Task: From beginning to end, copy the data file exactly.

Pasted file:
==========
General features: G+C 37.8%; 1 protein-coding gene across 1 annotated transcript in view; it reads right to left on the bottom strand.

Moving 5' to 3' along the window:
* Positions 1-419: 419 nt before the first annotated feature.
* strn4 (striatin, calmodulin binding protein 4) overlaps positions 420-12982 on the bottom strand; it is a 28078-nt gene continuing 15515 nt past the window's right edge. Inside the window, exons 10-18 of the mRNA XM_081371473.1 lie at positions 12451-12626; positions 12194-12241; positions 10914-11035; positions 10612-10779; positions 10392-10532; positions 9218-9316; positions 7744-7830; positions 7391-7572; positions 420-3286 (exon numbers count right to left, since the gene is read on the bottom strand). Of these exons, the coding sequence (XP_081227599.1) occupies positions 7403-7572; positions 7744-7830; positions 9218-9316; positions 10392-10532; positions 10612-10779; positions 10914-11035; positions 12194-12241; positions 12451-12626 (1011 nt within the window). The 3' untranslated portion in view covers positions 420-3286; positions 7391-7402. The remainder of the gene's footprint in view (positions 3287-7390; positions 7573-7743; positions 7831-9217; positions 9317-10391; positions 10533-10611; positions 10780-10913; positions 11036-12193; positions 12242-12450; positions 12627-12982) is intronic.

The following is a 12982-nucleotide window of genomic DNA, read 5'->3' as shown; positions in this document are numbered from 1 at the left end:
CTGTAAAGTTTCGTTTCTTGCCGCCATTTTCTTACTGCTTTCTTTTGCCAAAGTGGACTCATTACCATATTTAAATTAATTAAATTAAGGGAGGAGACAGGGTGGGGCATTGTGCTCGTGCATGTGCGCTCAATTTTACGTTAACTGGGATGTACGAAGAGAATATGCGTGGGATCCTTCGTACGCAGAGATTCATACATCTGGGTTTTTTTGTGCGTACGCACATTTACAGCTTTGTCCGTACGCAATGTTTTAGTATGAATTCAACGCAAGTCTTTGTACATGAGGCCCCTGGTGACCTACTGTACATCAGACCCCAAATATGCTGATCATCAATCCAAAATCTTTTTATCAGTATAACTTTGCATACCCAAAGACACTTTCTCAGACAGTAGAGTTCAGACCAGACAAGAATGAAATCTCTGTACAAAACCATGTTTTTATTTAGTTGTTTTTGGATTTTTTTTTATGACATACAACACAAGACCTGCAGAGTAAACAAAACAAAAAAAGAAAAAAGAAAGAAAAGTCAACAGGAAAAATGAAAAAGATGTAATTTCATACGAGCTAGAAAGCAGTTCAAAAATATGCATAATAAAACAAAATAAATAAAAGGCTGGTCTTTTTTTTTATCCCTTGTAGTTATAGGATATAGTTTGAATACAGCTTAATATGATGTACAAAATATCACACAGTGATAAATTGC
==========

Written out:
General features: G+C 37.8%; 1 protein-coding gene across 1 annotated transcript in view; it reads right to left on the bottom strand.

Moving 5' to 3' along the window:
* Positions 1-419: 419 nt before the first annotated feature.
* strn4 (striatin, calmodulin binding protein 4) overlaps positions 420-12982 on the bottom strand; it is a 28078-nt gene continuing 15515 nt past the window's right edge. Inside the window, exons 10-18 of the mRNA XM_081371473.1 lie at positions 12451-12626; positions 12194-12241; positions 10914-11035; positions 10612-10779; positions 10392-10532; positions 9218-9316; positions 7744-7830; positions 7391-7572; positions 420-3286 (exon numbers count right to left, since the gene is read on the bottom strand). Of these exons, the coding sequence (XP_081227599.1) occupies positions 7403-7572; positions 7744-7830; positions 9218-9316; positions 10392-10532; positions 10612-10779; positions 10914-11035; positions 12194-12241; positions 12451-12626 (1011 nt within the window). The 3' untranslated portion in view covers positions 420-3286; positions 7391-7402. The remainder of the gene's footprint in view (positions 3287-7390; positions 7573-7743; positions 7831-9217; positions 9317-10391; positions 10533-10611; positions 10780-10913; positions 11036-12193; positions 12242-12450; positions 12627-12982) is intronic.

The following is a 12982-nucleotide window of genomic DNA, read 5'->3' as shown; positions in this document are numbered from 1 at the left end:
CTGTAAAGTTTCGTTTCTTGCCGCCATTTTCTTACTGCTTTCTTTTGCCAAAGTGGACTCATTACCATATTTAAATTAATTAAATTAAGGGAGGAGACAGGGTGGGGCATTGTGCTCGTGCATGTGCGCTCAATTTTACGTTAACTGGGATGTACGAAGAGAATATGCGTGGGATCCTTCGTACGCAGAGATTCATACATCTGGGTTTTTTTGTGCGTACGCACATTTACAGCTTTGTCCGTACGCAATGTTTTAGTATGAATTCAACGCAAGTCTTTGTACATGAGGCCCCTGGTGACCTACTGTACATCAGACCCCAAATATGCTGATCATCAATCCAAAATCTTTTTATCAGTATAACTTTGCATACCCAAAGACACTTTCTCAGACAGTAGAGTTCAGACCAGACAAGAATGAAATCTCTGTACAAAACCATGTTTTTATTTAGTTGTTTTTGGATTTTTTTTTATGACATACAACACAAGACCTGCAGAGTAAACAAAACAAAAAAAGAAAAAAGAAAGAAAAGTCAACAGGAAAAATGAAAAAGATGTAATTTCATACGAGCTAGAAAGCAGTTCAAAAATATGCATAATAAAACAAAATAAATAAAAGGCTGGTCTTTTTTTTTATCCCTTGTAGTTATAGGATATAGTTTGAATACAGCTTAATATGATGTACAAAATATCACACAGTGATAAATTGC